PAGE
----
Disturbing Trend: Universal’s Digital Watermark

While I am not opposed to copyright owners protecting their works, I am opposed when it does so in an obviously intrusive and destructive manner. Sony’s big fiasco from several years ago was to install a rootkit on a computer, whenever you inserted one of their CDs into your computer’s CD-ROM drive. Universal has something new up its sleeve, and it is in my opinion, even worse.

For over a year now or maybe more, Universal has been watermarking digital downloads. Not only is it audible in lossless downloads, it can even be heard in lossy MP3 downloads, paid downloads through services like Amazon and iTunes, on Internet radio services such as Pandora and Spotify, and even over FM radio when sourced from a digital file. The audibility is such that it is placed right into the most sensitive range of our hearing (1,000 to 3,600 Hz), and that removal of the watermarking within that range will result in further distortion in the altered file. The more technical details can be read elsewhere online, and I will link to them below.

Due to the nature of how it sounds, many have placed the blame for the poor sound on lossy MP3 compression (which is sonically the worst-sounding lossy compression out there). But in the past several months, many have been finding that even lossless files don’t sound quite right. I am currently researching to find out if CDs are affected, as well as the high-quality HDTracks downloads that are growing in popularity.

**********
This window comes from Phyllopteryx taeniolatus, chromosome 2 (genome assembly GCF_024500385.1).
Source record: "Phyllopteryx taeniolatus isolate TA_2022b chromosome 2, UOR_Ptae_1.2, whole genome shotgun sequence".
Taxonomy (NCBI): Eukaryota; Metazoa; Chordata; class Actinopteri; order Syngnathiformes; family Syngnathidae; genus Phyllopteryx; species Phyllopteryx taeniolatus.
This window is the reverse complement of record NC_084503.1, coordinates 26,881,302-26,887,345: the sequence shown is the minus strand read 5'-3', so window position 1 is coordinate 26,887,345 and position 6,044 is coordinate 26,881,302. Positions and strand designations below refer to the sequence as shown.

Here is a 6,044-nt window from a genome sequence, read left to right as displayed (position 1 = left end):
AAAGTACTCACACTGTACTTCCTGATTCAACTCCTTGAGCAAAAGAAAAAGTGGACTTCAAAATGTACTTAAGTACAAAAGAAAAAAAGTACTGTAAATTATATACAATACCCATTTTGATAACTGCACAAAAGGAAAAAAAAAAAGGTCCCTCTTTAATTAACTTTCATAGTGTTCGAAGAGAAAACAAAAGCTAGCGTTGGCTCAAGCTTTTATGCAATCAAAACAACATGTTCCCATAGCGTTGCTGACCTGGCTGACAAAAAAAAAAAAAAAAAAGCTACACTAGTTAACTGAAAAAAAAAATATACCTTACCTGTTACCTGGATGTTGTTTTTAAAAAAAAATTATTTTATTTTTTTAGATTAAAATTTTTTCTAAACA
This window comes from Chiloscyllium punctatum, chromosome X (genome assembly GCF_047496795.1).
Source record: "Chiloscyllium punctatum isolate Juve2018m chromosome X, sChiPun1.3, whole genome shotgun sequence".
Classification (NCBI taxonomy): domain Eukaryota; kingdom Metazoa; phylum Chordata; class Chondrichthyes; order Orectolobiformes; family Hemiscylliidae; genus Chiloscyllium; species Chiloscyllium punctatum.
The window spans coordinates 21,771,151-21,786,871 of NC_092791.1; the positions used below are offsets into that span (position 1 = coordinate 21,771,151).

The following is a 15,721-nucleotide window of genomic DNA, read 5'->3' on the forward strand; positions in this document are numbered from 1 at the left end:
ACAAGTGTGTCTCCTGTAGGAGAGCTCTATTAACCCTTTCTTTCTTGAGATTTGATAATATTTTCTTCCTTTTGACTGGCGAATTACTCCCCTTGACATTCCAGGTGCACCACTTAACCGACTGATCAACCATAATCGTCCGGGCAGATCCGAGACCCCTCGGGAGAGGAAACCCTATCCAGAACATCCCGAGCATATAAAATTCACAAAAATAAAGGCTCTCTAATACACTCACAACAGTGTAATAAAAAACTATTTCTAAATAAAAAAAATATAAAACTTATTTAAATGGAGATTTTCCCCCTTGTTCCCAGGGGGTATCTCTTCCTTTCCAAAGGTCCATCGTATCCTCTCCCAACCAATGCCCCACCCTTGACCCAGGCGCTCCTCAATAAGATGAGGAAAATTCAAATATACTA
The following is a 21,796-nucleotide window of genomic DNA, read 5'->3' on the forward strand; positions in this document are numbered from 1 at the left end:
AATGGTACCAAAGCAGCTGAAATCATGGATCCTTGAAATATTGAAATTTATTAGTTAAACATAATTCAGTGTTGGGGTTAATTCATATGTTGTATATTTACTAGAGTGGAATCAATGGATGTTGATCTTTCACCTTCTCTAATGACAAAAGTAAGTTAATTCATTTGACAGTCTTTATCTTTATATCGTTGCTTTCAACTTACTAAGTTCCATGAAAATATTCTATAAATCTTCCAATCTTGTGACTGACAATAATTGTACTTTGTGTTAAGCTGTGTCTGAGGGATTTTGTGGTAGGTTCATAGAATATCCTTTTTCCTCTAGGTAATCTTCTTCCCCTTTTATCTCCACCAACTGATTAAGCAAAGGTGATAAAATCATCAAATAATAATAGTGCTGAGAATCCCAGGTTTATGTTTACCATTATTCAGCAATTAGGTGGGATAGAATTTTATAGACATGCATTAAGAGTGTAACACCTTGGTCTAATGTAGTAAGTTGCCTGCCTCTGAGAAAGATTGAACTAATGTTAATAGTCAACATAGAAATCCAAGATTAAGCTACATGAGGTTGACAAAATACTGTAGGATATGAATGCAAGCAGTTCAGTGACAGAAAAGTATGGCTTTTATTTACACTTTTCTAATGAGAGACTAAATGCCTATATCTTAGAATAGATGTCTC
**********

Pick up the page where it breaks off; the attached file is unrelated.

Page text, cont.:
This blog has samples posted of the watermarking, including a comparison between a watermarked and an unmolested file, and a “difference” file to cancel out the music and demonstrate only the watermarking signal.  It also gives more of a technical explanation of how it works.  The Hydrogenaudio forums has had an ongoing thread about it, and even the EFF has had a say in it.  This is no small issue.

Consumers like us are screwed. A large corporation once against harms the large majority of honest consumers to go after the scant few who pirate the files through illegal downloads. To those of us who value quality sound, it is an insult to us to provide such an obviously defective “product” to us, and have the gall to charge a non-refundable full price for it.

It is further proof of how the industry “experts” who recommended this watermarking are of the same breed who have already run the recording industry into the ground and made the industry what it is today: a shambles. I also feel for those working at the labels, including the artists whose creations are being destroyed by watermarking, who have to live with the fallout.

For now, I do not recommend buying any Universal downloads released from 2012 onward, and I advise questioning the quality of any CD, SACD or HDTracks download until we can verify that these versions are unmolested. If we are expected to pay full price for our purchasing dollars, we demand full quality along with it.

Join our discussion at A&M Corner Forum; click the Discuss link below.

Music, TechPermalink

Comments are closed.